L-R: Carolyn Ratteray and Debra Jo Rupp -Photo by Chris Whitaker.
By Jack Lyons Theatre and Film Critic. Member of American Theatre Critics Association

Strong writing and a compelling plotline plus a talented cast of professionals adds up to winning over even the toughest of audiences when it comes to accepting and embracing the new realities in the ever-changing and evolving 21st-century American theatrical landscape.

Plays, movies, and TV shows today are not the entertainment fare remembered by our grandparents.  A new century opened up opportunities to explore creative ideas and concepts in all the art forms.

Contrary to the admonitions of George Bernard Shaw, who in the 20th century, penned the witty quip, “It’s a pity that youth is wasted on the young” was not as prescient as he thought he was.  Every age requires that the torches be passed forward.  It’s in the natural order of things.  The old accedes to the young.  The writers, playwrights and creative artist-ranks of today, are filled with bright, talented and intellectual practitioners hungry for venues to present their work. The Geffen is one the venues that are willing to explore and work with these emerging playwrights.

Case in point is the current production of “The Cake” now on stage at the Geffen Playhouse in Westwood, CA. The story is loosely drawn from an incident that occurred in Colorado in 2012. A same-sex male couple walked into a bakery shop one day and requested a wedding cake for their impending marriage. The male baker refused to create the cake claiming his religious tenets as the reason for his refusal.  That 2012 legal tussle is finally bound for the Supreme Court in 2019.

The story that playwright Bekah Brunstetter, intelligently crafts and the one that Jennifer Chambers deftly directs, revolves around Jen (Shannon Lucio) who lives in New York but has always dreamed of getting married in her rural North Carolina hometown.  So she heads down south with her partner Macy (Carolyn Ratteray) to ask Della (Debra Jo Rupp), her late mother’s best friend, to do the honor of creating a wedding cake from her well-known bakery.

Della’s cakes are legendary, even earning her a spot as a contestant on the TV show the “Great American Baking Show,” voiced and hosted, but not seen, by George (Morrison Keddie).  Della is thrilled at Jen’s request until she realizes there’s not just one bride, but two, forcing Della to re-examine some of her deeply-held beliefs, as well as her own relationship and marriage with her husband Tim (Rod  McLachian).  Faith, family, and traditions are on a collision course in this achingly poignant and insightfully written and performed comedy-drama.

Often thorny societal issues like same-sex marriage are easier to understand and embrace, for some, when comedy is the vehicle of delivery to an audience. The underlying message of empathy and acceptance by the characters also become easier for the audience to relate to in this era of diversity casting and gender-bending character roles.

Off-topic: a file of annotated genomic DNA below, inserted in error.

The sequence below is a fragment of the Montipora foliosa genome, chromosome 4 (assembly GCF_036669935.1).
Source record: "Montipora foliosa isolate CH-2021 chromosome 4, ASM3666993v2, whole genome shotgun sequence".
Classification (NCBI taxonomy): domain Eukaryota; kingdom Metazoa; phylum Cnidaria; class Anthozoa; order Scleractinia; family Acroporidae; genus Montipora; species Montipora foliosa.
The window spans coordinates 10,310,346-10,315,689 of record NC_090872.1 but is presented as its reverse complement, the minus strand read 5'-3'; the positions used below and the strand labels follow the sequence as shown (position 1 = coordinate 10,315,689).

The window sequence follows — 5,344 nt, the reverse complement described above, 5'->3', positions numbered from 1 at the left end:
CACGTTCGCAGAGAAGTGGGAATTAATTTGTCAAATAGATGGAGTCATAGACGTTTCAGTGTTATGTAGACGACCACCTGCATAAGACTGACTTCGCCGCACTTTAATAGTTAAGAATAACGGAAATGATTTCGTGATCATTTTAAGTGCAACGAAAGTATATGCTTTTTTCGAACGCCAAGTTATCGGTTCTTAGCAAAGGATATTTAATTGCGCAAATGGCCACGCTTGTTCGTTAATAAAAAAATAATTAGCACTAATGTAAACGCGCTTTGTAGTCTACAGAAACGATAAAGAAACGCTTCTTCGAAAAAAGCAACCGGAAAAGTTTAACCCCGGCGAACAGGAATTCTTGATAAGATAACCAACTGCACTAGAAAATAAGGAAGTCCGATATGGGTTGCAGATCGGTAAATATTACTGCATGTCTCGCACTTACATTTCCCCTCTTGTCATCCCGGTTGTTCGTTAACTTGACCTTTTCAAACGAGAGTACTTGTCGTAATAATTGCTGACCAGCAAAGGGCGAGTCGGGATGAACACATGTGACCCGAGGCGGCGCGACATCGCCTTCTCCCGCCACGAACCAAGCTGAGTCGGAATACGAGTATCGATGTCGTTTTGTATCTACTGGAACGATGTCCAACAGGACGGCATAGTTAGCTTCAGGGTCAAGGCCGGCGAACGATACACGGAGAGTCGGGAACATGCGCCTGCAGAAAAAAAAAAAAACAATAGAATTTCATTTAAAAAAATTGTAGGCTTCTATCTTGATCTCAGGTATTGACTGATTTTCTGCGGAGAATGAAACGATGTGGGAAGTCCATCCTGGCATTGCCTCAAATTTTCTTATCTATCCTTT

There are four finely judged performances – both dramatic and comedic – that shine in this production. Ms. Rupp is a savvy show business veteran who knows how to reach and please an audience with comedy timing that cannot be taught.   Either one has it, or one doesn’t.  Ms. Rupp definitely has it.  And she has her dramatic side as well in her scenes with Mr. McLachian, who renders a gruff husband veneer, at times, but is a devoted husband.

Ms. Ratteray’s character as Macy is not only riveting to watch but is a study in taking the stage and knowing what to do when upon it.  She has a 5000-watt smile that lights up a room (the same smile I saw when she performed in “Pygmalion” with Bruce Turk, at the Pasadena Playhouse a few years ago.

The performances of Ms. Ratteray and Ms. Lucio as Jen, are gold standard performing moments.  Their on-stage chemistry is palpable. One can feel Jen’s insecurities and emotional pain of not being able to ‘come out’ to her mother before she died, plus the disappointment of Della’s decision to not bake Macy and Jen’s wedding cake, all of which, strains their relationship as well.

With Macy’s strength and Jen’s desire we root for these two young women to succeed in their life journey together.  Ms. Chambers’ creative directorial touches are everywhere, and they are seamless in execution.  One of the best compliments a director can receive is that their presence was absent. But Ms. Chambers was not missing in the ‘love scenes’ between Ms. Lucio and Ms. Ratteray.  Her inputs are not gratuitous; they’re tastefully performed without losing any impact.

The beauty of this excellent production lies in the full-blown honest, authentic, and appealing characters created by Ms. Brunstetter, along with the smart direction of Ms. Chambers that avoids the traps of clichés and the usual cardboard memes and tropes associated with same-sex character stories.

The technical, creative team led by director Chambers includes Scenic Designer Hickok who nicely creates three distinct performing areas: two bedroom areas and the main bakery shop space. All areas are lighted by Lighting Designer Pablo Santiago, with Costumes designed by Elizabeth Caitlin Ward, and the Sound Design by Jeff Gardner, complete the creative team.

“The Cake” is a splendid production that performs at the Geffen Playhouse and runs through October 21, 2018. Don’t Miss It.